Recently, Ian, one of my nephews, had his fifty-fifth birthday. I can still recall Ian staying a few days with our family when he was a lot younger. Before leaving to go back home he presented us with a lovely piece of pottery he had crafted and inside the vase he had placed small hand-written notes to each member of the family with another note to all the family.
The note to me read, “Spring is at hand the very moment you realise it’s winter.” It brought a tear to my eye. I recalled that during one of our chats during his stay I had mentioned that I was in the midst of a personal winter.
You can see from the photograph we still have the vase, which is now used as a pen holder. As well as the pens the vase still holds the personally-penned notes from Ian.
Seasons or ‘wilderness experiences’ are common to the Christian journey.
In Song of Solomon 2:11-12 we find,
“See! The winter is past; the rains are over and gone. Flowers appear on the earth; the season of singing has come.”
Just as winter is preparation for spring so our ‘wilderness experiences’ can be used by our Heavenly Father, who cares for us, in preparation for a more effective period of ministry and mission.
The term ‘wilderness experience’ is drawn from several accounts recorded in the Scriptures.
Firstly, the Old Testament account of the tribal nation of Israel wandering in the wilderness for forty years following the nation’s refusal to enter the Promised Land. Throughout God remained with his people, provided for their daily needs and prepared them for their passage into the Promised Land.
Deuteronomy 2:7, “The Lord your God has blessed you in all the work of your hands. He has watched over your journey through this vast wilderness. These forty years the Lord your God has been with you, and you have not lacked anything.”
Secondly, the account found at the start of Matthew 4 where Jesus, following his baptism by John, was led by the Spirit into the wildness to be tested by the devil. This period of examination was at God’s initiative and tested specifically Jesus’ newly revealed relationship with God, the Father, and his Messianic vocation as the Son of God.
Selwyn Hughes in his autobiography, My Story, following his own wilderness experience wrote,
“I studied and read a lot about what Christians refer to as the ‘wilderness experience’, and the conclusion I came to was that it is a prolonged or deeply intense period of trial and testing in which a particular providential purpose is being worked out. It is something we are led into by the Lord. God either arranges it, or allows us to enter into it, not because He wants to punish us but because He wants to prune us. He does this because it is the only way He can bring his purpose to pass in our lives. Wilderness is a place of pain, isolation, humiliation, uncertainty, loneliness, depression and desperation.”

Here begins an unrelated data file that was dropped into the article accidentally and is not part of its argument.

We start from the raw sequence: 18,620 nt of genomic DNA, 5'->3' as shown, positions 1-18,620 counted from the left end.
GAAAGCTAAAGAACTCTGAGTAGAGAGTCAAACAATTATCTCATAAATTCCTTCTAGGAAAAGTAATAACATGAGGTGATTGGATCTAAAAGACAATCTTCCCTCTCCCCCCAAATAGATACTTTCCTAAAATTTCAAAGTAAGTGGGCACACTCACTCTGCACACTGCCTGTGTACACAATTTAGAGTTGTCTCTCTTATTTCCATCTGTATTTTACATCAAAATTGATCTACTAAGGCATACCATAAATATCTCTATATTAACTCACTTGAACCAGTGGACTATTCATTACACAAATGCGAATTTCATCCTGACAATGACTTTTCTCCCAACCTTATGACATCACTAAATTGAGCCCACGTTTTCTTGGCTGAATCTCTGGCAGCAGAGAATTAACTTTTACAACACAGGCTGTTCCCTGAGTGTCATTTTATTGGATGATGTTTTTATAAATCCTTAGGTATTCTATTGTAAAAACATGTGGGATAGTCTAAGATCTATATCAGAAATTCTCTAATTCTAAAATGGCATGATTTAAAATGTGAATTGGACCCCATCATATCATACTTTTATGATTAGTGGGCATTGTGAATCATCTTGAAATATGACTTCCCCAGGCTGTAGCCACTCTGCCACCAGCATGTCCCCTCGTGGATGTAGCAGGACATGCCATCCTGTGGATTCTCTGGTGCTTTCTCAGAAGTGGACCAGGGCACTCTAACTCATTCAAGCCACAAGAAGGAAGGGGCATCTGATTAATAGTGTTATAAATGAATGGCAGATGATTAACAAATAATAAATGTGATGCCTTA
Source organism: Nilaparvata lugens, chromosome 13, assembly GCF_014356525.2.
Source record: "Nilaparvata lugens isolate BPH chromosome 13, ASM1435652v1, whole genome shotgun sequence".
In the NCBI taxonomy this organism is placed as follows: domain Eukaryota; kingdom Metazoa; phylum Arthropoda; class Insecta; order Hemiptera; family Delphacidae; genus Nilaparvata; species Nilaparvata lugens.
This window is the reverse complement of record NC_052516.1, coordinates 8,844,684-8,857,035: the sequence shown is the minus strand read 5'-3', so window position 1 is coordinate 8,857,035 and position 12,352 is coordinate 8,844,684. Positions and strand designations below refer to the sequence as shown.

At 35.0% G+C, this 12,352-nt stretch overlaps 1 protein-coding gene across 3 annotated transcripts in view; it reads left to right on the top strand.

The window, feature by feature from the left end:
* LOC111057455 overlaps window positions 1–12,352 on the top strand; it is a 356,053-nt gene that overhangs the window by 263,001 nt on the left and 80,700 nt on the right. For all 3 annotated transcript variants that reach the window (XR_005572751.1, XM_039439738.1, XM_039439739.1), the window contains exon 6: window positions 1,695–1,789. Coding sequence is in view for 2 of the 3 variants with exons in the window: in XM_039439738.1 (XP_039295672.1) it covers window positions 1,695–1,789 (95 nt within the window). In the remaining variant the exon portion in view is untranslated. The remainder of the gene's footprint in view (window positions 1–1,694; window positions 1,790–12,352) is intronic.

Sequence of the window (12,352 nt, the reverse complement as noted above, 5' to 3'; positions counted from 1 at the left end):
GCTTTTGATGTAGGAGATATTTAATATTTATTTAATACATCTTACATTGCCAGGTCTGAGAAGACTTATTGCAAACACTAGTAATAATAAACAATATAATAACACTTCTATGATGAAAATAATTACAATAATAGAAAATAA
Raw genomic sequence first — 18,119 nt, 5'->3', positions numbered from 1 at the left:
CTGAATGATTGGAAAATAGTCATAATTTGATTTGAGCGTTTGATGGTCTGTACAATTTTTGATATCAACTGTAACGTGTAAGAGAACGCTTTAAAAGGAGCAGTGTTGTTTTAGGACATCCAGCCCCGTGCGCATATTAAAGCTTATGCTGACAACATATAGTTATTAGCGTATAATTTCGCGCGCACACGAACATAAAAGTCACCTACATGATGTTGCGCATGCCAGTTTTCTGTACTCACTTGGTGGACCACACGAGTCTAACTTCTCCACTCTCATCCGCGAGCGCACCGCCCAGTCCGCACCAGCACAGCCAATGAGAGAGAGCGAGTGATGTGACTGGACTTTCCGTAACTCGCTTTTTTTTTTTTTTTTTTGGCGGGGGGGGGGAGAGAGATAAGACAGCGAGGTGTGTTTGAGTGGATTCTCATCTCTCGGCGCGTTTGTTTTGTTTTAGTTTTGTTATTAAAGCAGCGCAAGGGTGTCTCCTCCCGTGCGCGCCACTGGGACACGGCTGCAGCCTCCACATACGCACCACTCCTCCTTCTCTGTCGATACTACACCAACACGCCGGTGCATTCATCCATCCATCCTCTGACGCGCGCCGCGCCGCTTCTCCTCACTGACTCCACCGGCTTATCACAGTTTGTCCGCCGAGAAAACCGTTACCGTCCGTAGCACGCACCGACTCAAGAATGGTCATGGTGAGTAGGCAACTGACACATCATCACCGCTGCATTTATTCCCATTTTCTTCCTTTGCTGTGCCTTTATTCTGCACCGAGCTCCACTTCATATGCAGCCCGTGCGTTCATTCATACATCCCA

Personally, I respond with a resounding, “Yes!” to all of the above.
I recall a particular occasion when a young man, who I had befriended, committed suicide. I was only a young man too. I had picked up Graeme on a Friday evening to take him home for weekend leave from psychiatric care only to receive a phone call the following Saturday morning to advise me of Graeme’s death. I still drive past the address in my travels around Ballarat.
Following Graeme’s death I experienced all of the emotional symptoms mentioned by Selwyn Hughes as I wrestled with the “What if?” question.
Life’s experiences continue to teach me that the Lord my God is with me, He will ensure that I will not lack anything and He is shaping me after the character of His Son, Jesus, for His purposes.
Here’s a word of encouragement from Romans 12:1-2,
“So here’s what I want you to do, God helping you: Take your everyday, ordinary life—your sleeping, eating, going-to-work, and walking around life—and place it before God as an offering. Embracing what God does for you is the best thing you can do for him. Don’t become so well-adjusted to your culture that you fit into it without really thinking. Instead, fix your attention on God. You’ll be changed from the inside out. Readily recognise what he wants from you, and quickly respond to it. Unlike the culture around you, always dragging you down to its level of immaturity, God brings the best out of you, develops well-formed maturity in you.”